University of Tokyo: Passion for success behind rise of fintech startup

Influenced by his entrepreneur father, Ryota Hayashi dreamed of starting his own business from an early age. Just before he turned 20, his dream of becoming an entrepreneur began to take shape after he was inspired by a book written by Japanese startup pioneer Susumu Fujita, CEO of internet services company CyberAgent.

The book, “Confessions of a Boss Working in Shibuya” (unofficial English title), was recommended by family of a student Hayashi was tutoring while he was attending the University of Tokyo. “While I was reading the book on the train on my way home, I was seized with passion,” Hayashi recalled. “I couldn’t even sit still.”

Sixteen years later, in December 2021, his dream came true when his startup, Finatext Holdings Ltd. (hereafter Finatext), was listed on the Tokyo Stock Exchange’s Mothers index of emerging companies. Finatext is now in the spotlight as one of the very few enterprises in Japan that provide cloud financial infrastructure that can be developed speedily and at low cost.

Since its founding in 2013, Finatext has forged partnerships with various companies under the slogan of “reinventing finance as a service.” The company has grown to where it is now a partner of major lender MUFJ Bank.

Hayashi is determined to spearhead a drive to revolutionize Japan’s financial infrastructure, regarded by many as outdated and characterized as being slow, costly and prone to glitches. “As momentum gathers for a thorough overhaul of Japan’s financial infrastructure, the winds are blowing in our direction to make Finatext one of Japan’s best-known companies,” he said. Hayashi has now set his sights on making inroads into the global market in the future.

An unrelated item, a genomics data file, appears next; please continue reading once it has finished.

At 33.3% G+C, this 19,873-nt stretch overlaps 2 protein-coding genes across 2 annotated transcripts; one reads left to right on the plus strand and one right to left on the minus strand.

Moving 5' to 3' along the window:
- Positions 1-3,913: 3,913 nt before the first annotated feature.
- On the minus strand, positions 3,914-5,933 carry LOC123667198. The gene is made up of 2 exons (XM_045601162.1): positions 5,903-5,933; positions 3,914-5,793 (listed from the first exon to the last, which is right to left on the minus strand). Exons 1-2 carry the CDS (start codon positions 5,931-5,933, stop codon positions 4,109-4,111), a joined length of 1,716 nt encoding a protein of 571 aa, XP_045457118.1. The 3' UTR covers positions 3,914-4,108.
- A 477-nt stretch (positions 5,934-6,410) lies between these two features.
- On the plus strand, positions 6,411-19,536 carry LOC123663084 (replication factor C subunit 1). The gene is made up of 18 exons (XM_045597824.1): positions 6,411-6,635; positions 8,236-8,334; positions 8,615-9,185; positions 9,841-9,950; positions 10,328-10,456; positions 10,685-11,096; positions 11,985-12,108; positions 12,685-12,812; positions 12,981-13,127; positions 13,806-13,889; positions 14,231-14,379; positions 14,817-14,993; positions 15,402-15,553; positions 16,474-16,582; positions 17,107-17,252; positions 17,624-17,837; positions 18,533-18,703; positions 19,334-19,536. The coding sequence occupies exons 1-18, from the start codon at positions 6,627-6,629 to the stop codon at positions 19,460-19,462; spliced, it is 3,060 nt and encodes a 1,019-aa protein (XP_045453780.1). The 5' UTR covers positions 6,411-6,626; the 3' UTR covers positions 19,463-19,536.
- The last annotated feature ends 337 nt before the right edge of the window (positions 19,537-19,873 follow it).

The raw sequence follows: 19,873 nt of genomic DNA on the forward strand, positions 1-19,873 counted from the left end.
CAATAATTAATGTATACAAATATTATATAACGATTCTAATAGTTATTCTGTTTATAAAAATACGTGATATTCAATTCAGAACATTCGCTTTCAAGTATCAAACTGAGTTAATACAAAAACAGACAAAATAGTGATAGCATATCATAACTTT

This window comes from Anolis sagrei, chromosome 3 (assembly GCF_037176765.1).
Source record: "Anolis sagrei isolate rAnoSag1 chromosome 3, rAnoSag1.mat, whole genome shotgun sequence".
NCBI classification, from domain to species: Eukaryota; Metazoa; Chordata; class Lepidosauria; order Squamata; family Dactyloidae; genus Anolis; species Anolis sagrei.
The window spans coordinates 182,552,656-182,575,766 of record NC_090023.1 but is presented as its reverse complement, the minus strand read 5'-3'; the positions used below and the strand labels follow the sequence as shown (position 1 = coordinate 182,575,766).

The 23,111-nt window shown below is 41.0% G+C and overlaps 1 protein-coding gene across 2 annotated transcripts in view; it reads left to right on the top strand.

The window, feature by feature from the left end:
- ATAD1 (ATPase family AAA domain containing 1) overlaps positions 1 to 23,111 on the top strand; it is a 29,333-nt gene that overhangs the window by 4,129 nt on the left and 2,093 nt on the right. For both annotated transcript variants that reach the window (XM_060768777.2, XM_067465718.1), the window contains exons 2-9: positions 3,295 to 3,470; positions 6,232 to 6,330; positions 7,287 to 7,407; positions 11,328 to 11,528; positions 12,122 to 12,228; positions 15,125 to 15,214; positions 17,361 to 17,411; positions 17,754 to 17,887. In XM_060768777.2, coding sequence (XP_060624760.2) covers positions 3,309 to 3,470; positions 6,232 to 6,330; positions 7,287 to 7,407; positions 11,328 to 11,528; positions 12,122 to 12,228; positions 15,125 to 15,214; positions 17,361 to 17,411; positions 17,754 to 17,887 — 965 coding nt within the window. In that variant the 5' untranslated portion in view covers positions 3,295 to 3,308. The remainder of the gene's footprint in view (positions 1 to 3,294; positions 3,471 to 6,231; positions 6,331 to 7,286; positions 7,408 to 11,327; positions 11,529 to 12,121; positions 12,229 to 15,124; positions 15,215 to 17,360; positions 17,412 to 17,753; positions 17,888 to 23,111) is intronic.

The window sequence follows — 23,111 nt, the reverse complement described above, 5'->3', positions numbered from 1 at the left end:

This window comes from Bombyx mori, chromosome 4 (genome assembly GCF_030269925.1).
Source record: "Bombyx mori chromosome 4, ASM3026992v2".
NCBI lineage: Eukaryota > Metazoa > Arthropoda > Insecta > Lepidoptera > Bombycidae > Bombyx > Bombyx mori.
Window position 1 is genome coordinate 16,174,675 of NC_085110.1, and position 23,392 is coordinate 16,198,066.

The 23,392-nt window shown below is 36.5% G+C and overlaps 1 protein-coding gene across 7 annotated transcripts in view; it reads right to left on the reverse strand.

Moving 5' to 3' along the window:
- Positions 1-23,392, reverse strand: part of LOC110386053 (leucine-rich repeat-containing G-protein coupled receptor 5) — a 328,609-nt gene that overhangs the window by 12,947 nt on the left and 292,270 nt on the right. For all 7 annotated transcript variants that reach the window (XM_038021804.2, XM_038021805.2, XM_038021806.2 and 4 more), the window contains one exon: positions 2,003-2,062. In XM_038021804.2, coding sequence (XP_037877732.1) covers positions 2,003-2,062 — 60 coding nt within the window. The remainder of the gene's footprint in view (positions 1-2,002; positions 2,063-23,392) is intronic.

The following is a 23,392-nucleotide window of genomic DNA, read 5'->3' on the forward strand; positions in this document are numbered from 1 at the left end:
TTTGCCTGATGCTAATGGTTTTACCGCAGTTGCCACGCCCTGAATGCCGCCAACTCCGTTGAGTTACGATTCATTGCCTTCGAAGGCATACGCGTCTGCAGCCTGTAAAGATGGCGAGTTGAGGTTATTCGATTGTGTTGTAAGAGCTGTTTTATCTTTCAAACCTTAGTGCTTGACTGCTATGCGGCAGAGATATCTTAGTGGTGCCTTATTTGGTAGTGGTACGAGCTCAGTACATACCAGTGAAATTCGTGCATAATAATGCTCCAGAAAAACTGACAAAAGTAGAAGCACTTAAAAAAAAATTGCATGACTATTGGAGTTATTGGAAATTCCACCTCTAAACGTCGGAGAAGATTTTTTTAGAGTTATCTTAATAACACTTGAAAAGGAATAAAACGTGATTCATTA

Getting himself prepared for a leap forward

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When we founded our company, we had no track record. Being a UTokyo graduate was very helpful. The university can provide a valuable safety net, so I would encourage considering to become an entrepreneur
Hayashi didn’t waste any time after becoming inspired to be an entrepreneur. While studying at UTokyo’s Faculty of Economics, he established a website development company and a student organization that studied investing, as well as organizing mixer events, all of which were steps toward realizing his dream.

While his fellow students were busy looking for jobs, Hayashi decided to study computer science at Britain’s University of Bristol because he wanted to excel on the global stage. He then landed a job at the London branch of Deutsche Bank, where he worked for a few years before returning to Japan to work for a hedge fund. In 2013, he established Finatext, just after turning 28.

Hayashi’s academic and professional trajectory might seem impressive, but he was often mocked by his peers who were employed by top Japanese companies, the conventional choice for many UTokyo graduates. Before he went to Britain, some of them asked him whether he was just going abroad to have fun. Hayashi felt they did not take him seriously when he told them he wanted to be an entrepreneur.